If you really like gin…
Now let’s go from flatshare dining to a bit of a Monday-evening extravaganza. I introduced you to ‘The Grand Journey’ by Bombay Sapphire earlier this week, it’s a bit of an immersive experience held in London to explore what makes this tipple so special. Imagine a gin-themed Secret Cinema and you’d be halfway there.
The event is basically a bit of marketing genius and the reason why I was excited, is because I’m so fascinated with how certain flavours are paired together. I’m guessing that it’s due to my design background and admiration for those who can make food and drink into a bit of a masterpiece (though when I’m at home, my Caribbean Everyday seasoning tends to go on everything).
I was curious to understand more about how the professionals do it, so Bombay Sapphire allowed us to go on a bit of a journey of our own beforehand. Read on to find out what goes into creating those fancy dishes and ways to experience the fun for yourself!
The adventure started a few weeks ago, at Michelin starred restaurant Story for a masterclass with chef Tom Sellers. He created the tasting menu for The Grand Journey, developing dishes around the botanicals of juniper berries, lemon, almonds and angelica root. It was there I met some of the other bloggers taking part, Luiz and Niamh, who casually mentioned their own cookbooks and supperclubs. I guess that’s the best thing about meeting people who are slightly out of your blogging ‘niche’, you learn about different pockets of the industry (plus food bloggers always have endless restaurant recommendations).
We were greeted by a G&T served in the trademark balloon glass and had a little nosey around the open kitchen. I took this opportunity as a chance to pick the brains of the Michelin starred chef and figure out how all this flavour pairing works in the first place. Basically Sellers likes to consider the climate something grows in or the environment in which it lives. For example chickens would feed on corn so that’s a starting point, then some rosemary or thyme. Fruits work well with seafood, so think lobster with pear or crab and apple and if it grows in the ground, it doesn’t go in water. Potatoes are never boiled, even if the recipe calls for a mash and instead baked in the oven to keep things just so.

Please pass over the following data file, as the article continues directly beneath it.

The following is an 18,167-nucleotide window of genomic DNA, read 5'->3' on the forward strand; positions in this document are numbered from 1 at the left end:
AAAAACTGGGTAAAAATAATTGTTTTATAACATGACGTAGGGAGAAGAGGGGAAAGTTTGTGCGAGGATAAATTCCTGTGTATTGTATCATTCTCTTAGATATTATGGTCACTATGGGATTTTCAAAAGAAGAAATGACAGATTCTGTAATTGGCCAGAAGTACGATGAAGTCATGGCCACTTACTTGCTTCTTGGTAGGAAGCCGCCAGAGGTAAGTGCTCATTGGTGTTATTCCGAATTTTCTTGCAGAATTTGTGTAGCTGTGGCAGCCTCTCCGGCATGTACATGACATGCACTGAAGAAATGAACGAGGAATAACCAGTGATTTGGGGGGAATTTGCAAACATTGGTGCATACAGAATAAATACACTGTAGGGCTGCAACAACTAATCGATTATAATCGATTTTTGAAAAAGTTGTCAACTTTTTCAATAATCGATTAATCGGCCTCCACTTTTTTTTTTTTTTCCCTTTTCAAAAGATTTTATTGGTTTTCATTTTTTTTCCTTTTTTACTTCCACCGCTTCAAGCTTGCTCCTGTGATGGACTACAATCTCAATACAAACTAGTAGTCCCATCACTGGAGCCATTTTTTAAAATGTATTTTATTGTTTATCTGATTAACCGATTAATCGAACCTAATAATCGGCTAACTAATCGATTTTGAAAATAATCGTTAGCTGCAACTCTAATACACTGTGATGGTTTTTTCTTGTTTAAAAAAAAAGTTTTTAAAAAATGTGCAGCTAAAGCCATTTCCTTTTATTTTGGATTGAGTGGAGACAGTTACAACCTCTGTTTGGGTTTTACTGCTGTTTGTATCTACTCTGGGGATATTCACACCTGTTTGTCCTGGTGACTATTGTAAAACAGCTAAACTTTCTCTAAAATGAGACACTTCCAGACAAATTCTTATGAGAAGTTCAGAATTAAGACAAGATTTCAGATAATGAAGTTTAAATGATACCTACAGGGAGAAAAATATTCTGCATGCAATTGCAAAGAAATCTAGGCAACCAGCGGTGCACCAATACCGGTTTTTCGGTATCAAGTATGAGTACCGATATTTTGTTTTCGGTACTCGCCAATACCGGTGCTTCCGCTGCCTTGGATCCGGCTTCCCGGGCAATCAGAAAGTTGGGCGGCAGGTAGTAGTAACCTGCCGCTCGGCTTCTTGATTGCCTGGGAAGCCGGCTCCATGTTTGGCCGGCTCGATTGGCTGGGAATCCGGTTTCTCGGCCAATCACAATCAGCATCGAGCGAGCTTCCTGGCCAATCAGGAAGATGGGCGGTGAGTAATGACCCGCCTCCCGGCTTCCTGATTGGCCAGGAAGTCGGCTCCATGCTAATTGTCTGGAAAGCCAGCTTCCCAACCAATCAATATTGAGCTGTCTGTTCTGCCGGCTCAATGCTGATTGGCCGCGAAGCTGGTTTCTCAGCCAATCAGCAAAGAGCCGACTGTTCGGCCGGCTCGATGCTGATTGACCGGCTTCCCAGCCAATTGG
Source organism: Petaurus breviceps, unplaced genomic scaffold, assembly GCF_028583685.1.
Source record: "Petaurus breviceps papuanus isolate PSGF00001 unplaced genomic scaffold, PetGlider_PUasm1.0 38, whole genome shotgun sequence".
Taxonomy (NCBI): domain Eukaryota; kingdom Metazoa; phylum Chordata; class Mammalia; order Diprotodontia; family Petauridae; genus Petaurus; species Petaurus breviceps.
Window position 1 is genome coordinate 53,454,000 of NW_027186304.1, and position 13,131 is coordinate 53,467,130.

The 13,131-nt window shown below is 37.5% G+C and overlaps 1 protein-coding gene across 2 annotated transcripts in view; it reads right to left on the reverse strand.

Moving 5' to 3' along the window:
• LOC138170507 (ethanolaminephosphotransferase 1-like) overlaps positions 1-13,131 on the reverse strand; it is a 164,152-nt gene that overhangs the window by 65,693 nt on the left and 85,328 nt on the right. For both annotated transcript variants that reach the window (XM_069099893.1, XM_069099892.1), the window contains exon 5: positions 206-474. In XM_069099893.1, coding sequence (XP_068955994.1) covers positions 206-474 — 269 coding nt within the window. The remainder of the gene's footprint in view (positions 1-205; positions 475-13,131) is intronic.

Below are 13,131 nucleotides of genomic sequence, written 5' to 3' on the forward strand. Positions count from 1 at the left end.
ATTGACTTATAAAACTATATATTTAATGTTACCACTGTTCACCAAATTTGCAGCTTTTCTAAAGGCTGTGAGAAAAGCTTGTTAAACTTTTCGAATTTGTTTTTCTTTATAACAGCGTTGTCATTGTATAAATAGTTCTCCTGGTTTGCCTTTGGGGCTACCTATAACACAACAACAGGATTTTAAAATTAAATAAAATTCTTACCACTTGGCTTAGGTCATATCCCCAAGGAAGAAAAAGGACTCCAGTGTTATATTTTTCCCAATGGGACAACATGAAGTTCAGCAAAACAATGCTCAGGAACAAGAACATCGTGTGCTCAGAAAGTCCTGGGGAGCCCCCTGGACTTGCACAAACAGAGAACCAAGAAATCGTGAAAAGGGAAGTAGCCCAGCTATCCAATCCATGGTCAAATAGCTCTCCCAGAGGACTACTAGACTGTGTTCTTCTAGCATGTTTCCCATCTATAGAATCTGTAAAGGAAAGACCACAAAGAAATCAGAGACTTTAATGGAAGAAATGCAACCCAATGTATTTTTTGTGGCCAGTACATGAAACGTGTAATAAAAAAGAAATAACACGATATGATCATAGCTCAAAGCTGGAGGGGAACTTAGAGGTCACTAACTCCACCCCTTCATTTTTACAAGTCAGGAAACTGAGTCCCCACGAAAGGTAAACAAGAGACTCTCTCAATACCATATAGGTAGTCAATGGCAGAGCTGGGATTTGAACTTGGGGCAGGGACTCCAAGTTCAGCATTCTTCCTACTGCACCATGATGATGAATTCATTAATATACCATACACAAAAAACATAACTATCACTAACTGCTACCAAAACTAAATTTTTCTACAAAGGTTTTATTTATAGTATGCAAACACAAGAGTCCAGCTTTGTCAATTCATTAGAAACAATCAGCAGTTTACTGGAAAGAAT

We had a go at making one of the starters, a hot and cold scallop combo, with apple, radish and a lemony hollandaise sauce, which took less than 15 minutes. Scallops are something I’ve been too afraid to cook for myself, but Sellers made it look easy with the most approximate of measurements and plenty of intuition.
So how you translate 10 distinct flavours into dishes and drinks? After the preview, it was time to try out the journey itself at the art deco Banking Hall building, where the Laverstock Express ‘train’ is located. It stops at each destination where a botanical is found and each destination was represented by a cocktail, dish or aroma. I don’t want to ruin things if you ever go to future events, but it all moves very swiftly, from places like Morocco, to Italy, Germany to Indonesia, illustrating where each of the botanicals are grown sustainably. It’s a chance to try some really unusual ingredients and discover things that you never thought you may like. My favourite dish? Unusually the dessert (I’m usually more of a savoury person), a crunchy salted blackberry and bitter chocolate dish with Angelica flavoured ice cream.
The event is fully booked for this season but be sure to follow Bombay Sapphire so you’re notified when it pops up again (there’s also distillery tours at the Thomas Heatherwick designed building in Laverstock if you fancy a different kind of day out). My plan is to try out the recipes created by Luiz and Niamh, slow roasted pork belly and Saffron & Coriander lamb chops. I think that understanding certain flavours comes from lots of practice and I’m hoping that if I cook enough of the cuisines I like, I might start to experiment a little. Watch this space!
This post is sponsored by Bombay Sapphire